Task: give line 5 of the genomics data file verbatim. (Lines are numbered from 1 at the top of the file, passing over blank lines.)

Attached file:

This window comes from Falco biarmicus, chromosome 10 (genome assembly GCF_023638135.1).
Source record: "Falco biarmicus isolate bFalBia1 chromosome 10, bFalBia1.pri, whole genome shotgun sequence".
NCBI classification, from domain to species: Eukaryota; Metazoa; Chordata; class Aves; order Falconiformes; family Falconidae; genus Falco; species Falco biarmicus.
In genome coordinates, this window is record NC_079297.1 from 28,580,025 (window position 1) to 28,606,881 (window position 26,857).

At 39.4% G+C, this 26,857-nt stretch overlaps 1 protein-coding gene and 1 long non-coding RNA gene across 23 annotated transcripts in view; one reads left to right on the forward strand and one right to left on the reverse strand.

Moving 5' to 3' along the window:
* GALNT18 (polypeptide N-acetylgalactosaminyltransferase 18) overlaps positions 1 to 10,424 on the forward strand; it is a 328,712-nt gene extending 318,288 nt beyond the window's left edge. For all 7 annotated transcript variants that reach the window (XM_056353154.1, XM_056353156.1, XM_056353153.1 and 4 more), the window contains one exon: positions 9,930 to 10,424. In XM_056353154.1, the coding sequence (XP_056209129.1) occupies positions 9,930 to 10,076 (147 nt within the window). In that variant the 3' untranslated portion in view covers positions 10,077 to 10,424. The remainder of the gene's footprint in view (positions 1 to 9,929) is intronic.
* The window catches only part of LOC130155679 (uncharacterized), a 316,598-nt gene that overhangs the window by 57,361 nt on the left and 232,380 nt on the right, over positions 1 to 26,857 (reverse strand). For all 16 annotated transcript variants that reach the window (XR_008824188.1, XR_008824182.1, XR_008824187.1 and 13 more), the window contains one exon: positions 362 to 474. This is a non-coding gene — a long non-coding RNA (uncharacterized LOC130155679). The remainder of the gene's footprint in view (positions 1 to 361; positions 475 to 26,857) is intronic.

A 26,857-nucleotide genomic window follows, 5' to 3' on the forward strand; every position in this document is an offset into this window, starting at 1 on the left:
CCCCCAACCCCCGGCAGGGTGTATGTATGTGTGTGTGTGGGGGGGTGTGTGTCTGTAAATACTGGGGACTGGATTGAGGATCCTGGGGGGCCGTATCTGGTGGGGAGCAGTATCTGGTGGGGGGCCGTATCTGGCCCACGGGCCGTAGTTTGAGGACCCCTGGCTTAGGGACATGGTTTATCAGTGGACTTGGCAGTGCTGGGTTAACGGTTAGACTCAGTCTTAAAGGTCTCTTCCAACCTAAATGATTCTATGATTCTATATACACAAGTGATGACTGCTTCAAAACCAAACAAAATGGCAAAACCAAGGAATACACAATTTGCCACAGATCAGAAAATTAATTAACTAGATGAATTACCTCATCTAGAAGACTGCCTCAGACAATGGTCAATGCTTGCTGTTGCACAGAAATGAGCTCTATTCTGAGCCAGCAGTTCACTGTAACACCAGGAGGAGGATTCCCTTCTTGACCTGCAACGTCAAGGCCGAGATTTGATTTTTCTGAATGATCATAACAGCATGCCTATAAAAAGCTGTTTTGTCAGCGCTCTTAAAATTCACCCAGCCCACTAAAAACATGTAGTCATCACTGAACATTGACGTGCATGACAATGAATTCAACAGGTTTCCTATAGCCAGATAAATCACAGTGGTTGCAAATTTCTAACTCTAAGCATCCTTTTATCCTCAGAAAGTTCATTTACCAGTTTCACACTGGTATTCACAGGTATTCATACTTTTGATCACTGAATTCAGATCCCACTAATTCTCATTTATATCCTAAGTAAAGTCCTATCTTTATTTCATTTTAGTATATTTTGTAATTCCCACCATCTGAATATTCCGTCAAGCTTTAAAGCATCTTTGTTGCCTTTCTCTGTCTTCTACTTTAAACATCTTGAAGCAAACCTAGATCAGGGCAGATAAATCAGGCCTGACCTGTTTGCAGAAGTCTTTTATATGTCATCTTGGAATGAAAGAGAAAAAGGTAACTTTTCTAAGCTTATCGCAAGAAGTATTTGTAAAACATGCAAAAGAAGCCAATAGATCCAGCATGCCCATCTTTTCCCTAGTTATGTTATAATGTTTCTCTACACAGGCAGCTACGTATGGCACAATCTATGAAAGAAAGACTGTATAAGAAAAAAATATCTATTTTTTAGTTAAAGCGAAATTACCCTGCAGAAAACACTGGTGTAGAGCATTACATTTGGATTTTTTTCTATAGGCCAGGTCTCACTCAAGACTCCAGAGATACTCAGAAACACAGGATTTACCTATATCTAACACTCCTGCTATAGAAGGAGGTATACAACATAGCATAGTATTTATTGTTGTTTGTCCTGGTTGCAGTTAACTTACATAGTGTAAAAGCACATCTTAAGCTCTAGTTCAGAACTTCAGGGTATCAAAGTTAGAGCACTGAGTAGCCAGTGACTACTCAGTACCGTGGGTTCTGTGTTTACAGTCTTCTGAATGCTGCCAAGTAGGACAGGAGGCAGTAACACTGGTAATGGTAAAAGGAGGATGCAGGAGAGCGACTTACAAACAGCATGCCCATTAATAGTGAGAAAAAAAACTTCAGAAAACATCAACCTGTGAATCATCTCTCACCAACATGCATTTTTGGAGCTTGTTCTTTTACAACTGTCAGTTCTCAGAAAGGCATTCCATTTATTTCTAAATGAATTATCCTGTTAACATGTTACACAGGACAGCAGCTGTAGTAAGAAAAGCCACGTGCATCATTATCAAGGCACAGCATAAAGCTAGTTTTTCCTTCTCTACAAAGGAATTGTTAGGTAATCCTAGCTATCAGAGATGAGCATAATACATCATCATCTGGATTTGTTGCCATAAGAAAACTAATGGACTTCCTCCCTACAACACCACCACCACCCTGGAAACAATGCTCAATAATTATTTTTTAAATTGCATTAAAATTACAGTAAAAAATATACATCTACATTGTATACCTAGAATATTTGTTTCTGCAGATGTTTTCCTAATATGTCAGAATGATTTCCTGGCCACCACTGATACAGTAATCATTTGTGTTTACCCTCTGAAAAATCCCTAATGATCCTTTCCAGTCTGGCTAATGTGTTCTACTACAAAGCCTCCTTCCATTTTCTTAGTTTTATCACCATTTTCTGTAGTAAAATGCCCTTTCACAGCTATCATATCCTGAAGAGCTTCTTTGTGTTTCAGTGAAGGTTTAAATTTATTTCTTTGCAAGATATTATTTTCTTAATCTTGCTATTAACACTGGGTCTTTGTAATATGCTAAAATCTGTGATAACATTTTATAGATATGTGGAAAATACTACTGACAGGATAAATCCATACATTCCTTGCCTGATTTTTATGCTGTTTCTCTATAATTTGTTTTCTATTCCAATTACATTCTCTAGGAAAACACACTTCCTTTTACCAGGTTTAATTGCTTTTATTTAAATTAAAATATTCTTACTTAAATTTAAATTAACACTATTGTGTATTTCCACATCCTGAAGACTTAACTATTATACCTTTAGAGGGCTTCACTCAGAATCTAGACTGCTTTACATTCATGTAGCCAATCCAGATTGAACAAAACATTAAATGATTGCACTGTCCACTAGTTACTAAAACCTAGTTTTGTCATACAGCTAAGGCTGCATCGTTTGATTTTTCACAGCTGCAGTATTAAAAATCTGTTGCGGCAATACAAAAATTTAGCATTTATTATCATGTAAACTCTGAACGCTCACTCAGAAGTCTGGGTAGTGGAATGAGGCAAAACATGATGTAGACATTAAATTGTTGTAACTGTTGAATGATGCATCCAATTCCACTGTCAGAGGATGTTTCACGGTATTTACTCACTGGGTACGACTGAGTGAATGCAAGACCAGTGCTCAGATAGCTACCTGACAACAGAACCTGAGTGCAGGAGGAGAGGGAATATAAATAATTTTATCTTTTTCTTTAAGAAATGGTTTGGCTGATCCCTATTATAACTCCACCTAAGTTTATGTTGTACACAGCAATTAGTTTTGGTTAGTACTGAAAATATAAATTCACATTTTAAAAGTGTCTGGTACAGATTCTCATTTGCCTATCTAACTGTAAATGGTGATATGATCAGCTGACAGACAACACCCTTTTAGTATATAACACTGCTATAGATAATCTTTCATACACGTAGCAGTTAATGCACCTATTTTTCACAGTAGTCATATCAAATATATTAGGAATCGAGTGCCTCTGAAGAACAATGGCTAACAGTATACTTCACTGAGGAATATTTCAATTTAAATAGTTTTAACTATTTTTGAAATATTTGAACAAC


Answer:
At 39.4% G+C, this 26,857-nt stretch overlaps 1 protein-coding gene and 1 long non-coding RNA gene across 23 annotated transcripts in view; one reads left to right on the forward strand and one right to left on the reverse strand.